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Perfect in Parkside, But Needs Some Love

[Story update]

It turns out that this house has quite a prominent architectural pedigree.  It was designed by well-known early 20th century architect George Maher.  Contrary to the realtor’s information the house was built for Edward and Mary Kendrick in 1898, not 1920.  Maher worked along with Frank Lloyd Wright in Joseph Silsbee’s Chicago office.  Silsbee started his practice in Syracuse, later moving to Buffalo along with another prominent architect named James Marling. He then moved on to Chicago.

Historians credit Silsbee with substantial influence on Wright’s career.  Silsbee and Marling have several houses still standing in Buffalo and all four of these talented architects have houses within a just a few blocks of one another in Parkside.

The Maher house at 260 Crescent is similar to others he designed.  The house also bears a strong resemblance to a set of early houses Wright designed, on the side, while working for Louis Sullivan.  Soon after finding out about these side projects Sullivan showed Wright the door.  When you visit the Martin House, take a stroll around the neighborhood.  Take note of the kind of architecture Wright was reacting against, but also take note of the early influences that formed his career.  This house is truly one of the most important works of architecture in the city.

Maher designed Gilman House, Chicago (demolished) from Wikipedia 


F L Wright designed Walter H Gale House, from Wikipedia

This beauty at 260 Crescent is one of the most distinctive Victorians in the city’s Parkside neighborhood. Its impressive glassy tower, paired with a low broad front porch and bold detailing, place this shingle style house in the upper echelon of Buffalo’s architectural gems.  The interior is a bit unusual, however.  Substantial modifications, dubious decorating choices, and an unusual (and spacious) addition at the back means this house will need to find a new owner with the imagination and means to bring it to its full potential.  Even so, at just under $300K, this house is a bargain. With a giant secluded backyard, a location in the heart of Parkside, and great architectural bones it has everything desirable about living in the city.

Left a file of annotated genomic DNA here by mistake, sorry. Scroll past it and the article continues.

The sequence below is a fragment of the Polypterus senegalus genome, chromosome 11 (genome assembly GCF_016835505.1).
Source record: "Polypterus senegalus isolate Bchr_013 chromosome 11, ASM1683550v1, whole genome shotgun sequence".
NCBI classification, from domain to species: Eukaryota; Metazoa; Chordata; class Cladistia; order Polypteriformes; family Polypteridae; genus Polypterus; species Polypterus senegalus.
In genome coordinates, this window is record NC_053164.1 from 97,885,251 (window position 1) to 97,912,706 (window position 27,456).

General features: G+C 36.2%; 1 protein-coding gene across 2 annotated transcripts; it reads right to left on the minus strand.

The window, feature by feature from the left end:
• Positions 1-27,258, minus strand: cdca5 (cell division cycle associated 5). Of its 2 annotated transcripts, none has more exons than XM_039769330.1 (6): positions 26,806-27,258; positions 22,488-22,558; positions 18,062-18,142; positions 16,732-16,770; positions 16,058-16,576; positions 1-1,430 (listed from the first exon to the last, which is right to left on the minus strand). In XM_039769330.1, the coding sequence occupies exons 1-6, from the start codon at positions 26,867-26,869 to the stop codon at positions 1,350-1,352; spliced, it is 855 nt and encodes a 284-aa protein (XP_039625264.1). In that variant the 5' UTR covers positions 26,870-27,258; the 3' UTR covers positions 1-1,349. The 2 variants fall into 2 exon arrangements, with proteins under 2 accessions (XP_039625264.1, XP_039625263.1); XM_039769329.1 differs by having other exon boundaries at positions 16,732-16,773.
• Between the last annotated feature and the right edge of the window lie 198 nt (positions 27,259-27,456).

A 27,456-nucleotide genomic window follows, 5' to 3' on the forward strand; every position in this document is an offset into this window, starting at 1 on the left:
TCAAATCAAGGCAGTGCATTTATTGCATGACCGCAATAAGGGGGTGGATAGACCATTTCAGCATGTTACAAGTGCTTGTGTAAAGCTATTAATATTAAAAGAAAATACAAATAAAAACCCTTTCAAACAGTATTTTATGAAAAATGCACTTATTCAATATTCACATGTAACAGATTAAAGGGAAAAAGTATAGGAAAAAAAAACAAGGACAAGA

Here is the pitch:

MUST SEE!!! Classically beautiful & SPACIOUS, traditional Parkside Victorian w/ open floor plan, attractive front porch & a deep, private yard. Gracious foyer w/ staircase opens to massive rooms, accented by period moldings, natural woodwork, beamed ceilings & hardwood floors throughout. Enjoy the fireplace in the window-clad master bedroom & the considerable great room w/ bar is ideal for entertaining. Property is currently tenant occupied, needs cosmetic rehab & has fantastic potential resale value. Generous finished attic, substantial backyard & 3 car attached garage is perfect for enjoying Buffalo summers. Younger mechanics inclu. HWTs 2017, electric 2014, high-eff furnace 2010. Just steps from downtown Buffalo, the Buffalo Zoo & Delaware Park w/ LOW TAXES & close to ALL conveniences!

The listing says the house was built in 1910.  It was last sold in 2006 for $134K. Taxes are about $4,000.  It has four bedrooms, two full bath and one 1/2 bath in a 3,284 sf package.









Written by David Steele

David Steele

Architect ( a real one, not just the armchair type), author of "Buffalo, Architecture in the American Forgotten Land" ( ), lover of great spaces, hater of sprawl and waste,
advocate for a better way of doing things.

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